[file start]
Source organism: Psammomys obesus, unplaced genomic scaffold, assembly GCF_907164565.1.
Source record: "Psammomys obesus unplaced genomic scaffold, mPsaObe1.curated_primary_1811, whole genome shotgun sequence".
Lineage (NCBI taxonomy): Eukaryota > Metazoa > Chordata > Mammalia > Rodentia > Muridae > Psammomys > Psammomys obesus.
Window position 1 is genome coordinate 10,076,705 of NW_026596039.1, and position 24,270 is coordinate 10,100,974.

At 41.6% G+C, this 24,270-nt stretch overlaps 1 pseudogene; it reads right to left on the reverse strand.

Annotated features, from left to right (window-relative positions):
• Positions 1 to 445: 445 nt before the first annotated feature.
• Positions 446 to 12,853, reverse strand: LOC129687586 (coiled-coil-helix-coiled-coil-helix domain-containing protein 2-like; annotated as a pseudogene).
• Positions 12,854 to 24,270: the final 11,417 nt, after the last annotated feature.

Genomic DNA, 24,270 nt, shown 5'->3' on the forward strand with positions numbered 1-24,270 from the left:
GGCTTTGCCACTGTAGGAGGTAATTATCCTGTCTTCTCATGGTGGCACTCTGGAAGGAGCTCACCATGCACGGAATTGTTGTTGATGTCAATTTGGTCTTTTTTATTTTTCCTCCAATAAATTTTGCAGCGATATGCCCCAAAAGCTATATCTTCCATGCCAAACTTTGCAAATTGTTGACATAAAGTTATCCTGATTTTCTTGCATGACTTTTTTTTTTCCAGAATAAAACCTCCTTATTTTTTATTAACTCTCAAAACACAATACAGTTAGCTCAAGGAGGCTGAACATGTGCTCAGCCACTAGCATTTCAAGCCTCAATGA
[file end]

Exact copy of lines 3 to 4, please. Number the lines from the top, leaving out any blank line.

Lineage (NCBI taxonomy): Eukaryota > Metazoa > Chordata > Mammalia > Rodentia > Muridae > Psammomys > Psammomys obesus.
Window position 1 is genome coordinate 10,076,705 of NW_026596039.1, and position 24,270 is coordinate 10,100,974.